Skip to main content
The Globe and Mail
Support Quality Journalism.
The Globe and Mail
First Access to Latest
Investment News
Collection of curated
e-books and guides
Inform your decisions via
Globe Investor Tools
per week
for first 24 weeks

Enjoy unlimited digital access
Enjoy Unlimited Digital Access
Get full access to
Just $1.99per week for the first 24weeks
Just $1.99per week for the first 24weeks
var select={root:".js-sub-pencil",control:".js-sub-pencil-control",open:"o-sub-pencil--open",closed:"o-sub-pencil--closed"},dom={},allowExpand=!0;function pencilInit(o){var e=arguments.length>1&&void 0!==arguments[1]&&arguments[1];select.root=o,dom.root=document.querySelector(select.root),dom.root&&(dom.control=document.querySelector(select.control),dom.control.addEventListener("click",onToggleClicked),setPanelState(e),window.addEventListener("scroll",onWindowScroll),dom.root.removeAttribute("hidden"))}function isPanelOpen(){return dom.root.classList.contains(}function setPanelState(o){dom.root.classList[o?"add":"remove"](,dom.root.classList[o?"remove":"add"](select.closed),dom.control.setAttribute("aria-expanded",o)}function onToggleClicked(){var l=!isPanelOpen();setPanelState(l)}function onWindowScroll(){window.requestAnimationFrame(function() {var l=isPanelOpen(),n=0===(document.body.scrollTop||document.documentElement.scrollTop);n||l||!allowExpand?n&&l&&(allowExpand=!0,setPanelState(!1)):(allowExpand=!1,setPanelState(!0))});}pencilInit(".js-sub-pencil",!1); // via darwin-bg var slideIndex = 0; carousel(); function carousel() { var i; var x = document.getElementsByClassName("subs_valueprop"); for (i = 0; i < x.length; i++) { x[i].style.display = "none"; } slideIndex++; if (slideIndex> x.length) { slideIndex = 1; } x[slideIndex - 1].style.display = "block"; setTimeout(carousel, 2500); } //

Spin Master CEO Anton Rabie holds a Rubik’s Cube in Toronto on Oct. 26, 2020.

Mark Blinch/The Globe and Mail

On paper, the Rubik’s Cube doesn’t sound like a whole lot of fun: It was first patented as a “spatial logic toy," and the puzzle was so frustrating that its own inventor was unable to solve it for more than a month. But nearly 40 years after the Cube’s global launch, Toronto-based Spin Master Corp. is paying roughly US$50-million to acquire Britain-based Rubik’s Brand Ltd., which owns the rights to the toy phenomenon.

Spin Master, which already owns toy and entertainment brands including Paw Patrol, Gund, Bakugan and Etch A Sketch, announced its acquisition of Rubik’s Brand on Tuesday.

“It’s kind of a pinch-me moment, to be able to buy Rubik’s Cube,” Anton Rabie, Spin Master’s chairman, co-founder and co-chief executive officer, said in an interview. “We love the global nature of it. We’re really expanding our games business globally, and this gives us a lot of leverage.”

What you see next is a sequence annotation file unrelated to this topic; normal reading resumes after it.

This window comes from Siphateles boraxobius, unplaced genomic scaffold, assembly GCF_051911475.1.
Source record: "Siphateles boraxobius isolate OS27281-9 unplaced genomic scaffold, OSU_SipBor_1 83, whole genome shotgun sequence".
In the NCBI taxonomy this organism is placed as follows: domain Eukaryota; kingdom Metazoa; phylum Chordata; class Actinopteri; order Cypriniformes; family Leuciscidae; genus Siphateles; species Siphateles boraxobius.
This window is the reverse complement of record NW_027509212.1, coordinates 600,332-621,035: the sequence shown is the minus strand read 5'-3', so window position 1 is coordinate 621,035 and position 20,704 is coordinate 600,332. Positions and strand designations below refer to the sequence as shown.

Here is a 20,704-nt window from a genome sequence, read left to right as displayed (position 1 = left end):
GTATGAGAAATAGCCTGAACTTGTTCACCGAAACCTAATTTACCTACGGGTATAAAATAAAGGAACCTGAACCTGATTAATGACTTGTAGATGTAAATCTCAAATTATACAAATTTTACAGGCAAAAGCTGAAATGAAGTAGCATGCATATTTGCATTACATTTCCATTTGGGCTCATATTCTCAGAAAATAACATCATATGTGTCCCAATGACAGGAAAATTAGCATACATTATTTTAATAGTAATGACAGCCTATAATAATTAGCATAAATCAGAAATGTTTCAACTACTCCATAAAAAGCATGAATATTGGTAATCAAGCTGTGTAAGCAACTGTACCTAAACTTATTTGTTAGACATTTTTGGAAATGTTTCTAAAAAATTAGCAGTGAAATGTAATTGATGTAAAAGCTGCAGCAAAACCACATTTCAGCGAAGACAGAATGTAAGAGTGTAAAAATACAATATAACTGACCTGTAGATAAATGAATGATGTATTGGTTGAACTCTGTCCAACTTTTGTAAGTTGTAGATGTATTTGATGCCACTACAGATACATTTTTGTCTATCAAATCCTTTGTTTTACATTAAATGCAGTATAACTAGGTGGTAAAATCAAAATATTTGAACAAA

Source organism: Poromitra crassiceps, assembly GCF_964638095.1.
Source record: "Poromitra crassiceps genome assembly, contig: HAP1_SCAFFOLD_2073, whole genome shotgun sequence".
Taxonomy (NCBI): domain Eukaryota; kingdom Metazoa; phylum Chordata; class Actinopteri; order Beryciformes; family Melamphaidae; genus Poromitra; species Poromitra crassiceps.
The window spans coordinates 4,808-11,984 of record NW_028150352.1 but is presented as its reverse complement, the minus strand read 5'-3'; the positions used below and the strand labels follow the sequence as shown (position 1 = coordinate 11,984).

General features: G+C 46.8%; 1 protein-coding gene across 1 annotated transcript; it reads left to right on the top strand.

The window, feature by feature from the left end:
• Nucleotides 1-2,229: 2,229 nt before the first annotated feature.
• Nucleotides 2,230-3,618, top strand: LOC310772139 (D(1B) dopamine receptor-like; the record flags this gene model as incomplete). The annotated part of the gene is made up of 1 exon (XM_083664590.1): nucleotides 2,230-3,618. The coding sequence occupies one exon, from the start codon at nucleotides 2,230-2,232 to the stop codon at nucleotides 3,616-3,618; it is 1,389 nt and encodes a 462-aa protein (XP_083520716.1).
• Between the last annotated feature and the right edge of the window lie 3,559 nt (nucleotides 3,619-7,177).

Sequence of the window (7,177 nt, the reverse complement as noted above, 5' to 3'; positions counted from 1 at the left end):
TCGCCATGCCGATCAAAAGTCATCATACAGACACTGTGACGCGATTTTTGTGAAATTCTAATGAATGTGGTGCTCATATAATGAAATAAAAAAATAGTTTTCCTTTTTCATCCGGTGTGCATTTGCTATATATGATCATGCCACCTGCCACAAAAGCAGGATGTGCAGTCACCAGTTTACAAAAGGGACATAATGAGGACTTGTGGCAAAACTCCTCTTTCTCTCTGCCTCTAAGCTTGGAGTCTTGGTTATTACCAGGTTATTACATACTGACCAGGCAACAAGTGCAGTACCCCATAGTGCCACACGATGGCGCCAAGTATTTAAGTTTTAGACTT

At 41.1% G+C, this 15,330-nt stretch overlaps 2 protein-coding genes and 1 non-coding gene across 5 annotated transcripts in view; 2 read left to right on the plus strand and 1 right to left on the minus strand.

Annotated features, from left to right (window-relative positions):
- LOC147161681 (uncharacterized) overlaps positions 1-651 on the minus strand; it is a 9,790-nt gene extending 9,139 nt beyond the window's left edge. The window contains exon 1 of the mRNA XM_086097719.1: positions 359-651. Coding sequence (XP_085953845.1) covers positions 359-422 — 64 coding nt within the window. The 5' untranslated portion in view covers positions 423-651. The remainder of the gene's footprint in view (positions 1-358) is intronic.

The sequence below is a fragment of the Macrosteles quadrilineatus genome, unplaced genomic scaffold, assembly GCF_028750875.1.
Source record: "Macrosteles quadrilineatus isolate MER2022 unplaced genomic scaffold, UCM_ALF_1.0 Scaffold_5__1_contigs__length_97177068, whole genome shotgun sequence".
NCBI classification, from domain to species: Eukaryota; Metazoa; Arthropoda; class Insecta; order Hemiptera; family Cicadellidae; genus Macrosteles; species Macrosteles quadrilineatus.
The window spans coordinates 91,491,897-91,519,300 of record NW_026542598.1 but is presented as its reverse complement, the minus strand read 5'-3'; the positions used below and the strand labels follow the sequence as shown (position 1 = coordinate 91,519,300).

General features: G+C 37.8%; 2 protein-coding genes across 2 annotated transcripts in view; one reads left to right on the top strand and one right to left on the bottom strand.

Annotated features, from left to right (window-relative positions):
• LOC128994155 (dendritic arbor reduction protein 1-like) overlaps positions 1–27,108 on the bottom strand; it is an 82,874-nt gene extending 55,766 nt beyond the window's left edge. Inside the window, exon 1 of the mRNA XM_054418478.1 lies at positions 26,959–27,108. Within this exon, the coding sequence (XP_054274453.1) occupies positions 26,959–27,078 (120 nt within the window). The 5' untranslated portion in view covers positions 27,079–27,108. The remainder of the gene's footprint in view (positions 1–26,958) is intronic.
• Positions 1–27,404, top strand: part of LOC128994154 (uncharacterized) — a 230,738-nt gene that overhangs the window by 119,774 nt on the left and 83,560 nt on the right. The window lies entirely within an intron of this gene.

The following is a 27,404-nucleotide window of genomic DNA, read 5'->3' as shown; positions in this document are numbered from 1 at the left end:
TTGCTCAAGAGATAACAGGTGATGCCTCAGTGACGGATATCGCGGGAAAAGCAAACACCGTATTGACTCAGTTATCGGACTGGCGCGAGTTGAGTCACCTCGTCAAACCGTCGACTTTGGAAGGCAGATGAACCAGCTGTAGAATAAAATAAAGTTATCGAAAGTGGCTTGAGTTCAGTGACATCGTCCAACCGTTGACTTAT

Story continues below advertisement

While interest in the cube has gone up and down over the decades, it has been growing in recent years. Rubik’s Brand now sells between five million and 10 million units per year across its range of toys – which includes the original cube as well as variations (such as a pyramid, Rubik’s-theme board games, a simplified two-by-two-square version, and more diabolical five-by-fives). Since its inception, Rubik’s has sold more than 450 million units around the world.

The original cube was invented behind the Iron Curtain in 1974, when Hungarian architecture professor Erno Rubik was looking for a way to teach his students about three-dimensional movement. He called it the “Buvos Kocka” or Magic Cube. The toy did not launch globally until 1980, after toy marketer Tom Kremer saw it at the Nuremberg International Toy Fair, signed a worldwide distribution licence and convinced the American toy distributor Ideal Toy Co. to release it more widely.

Ideal’s marketing strategy was to play up how difficult the puzzle was to solve. (“I had trouble with it,” the Spin Master chairman admits.) Millions of customers took the bait, and the cube became a full-blown fad. It also spawned plenty of fakes.

“We have no concern about the knockoffs,” Mr. Rabie said. “The brand name is so strong, people want the brand even if you put it next to a counterfeit on the shelf.”

Privately held Rubik’s Brand contacted Spin Master in January as it began looking for a buyer. Since then, puzzle sales have surged as lockdowns during the novel coronavirus pandemic kept people at home and looking for entertainment.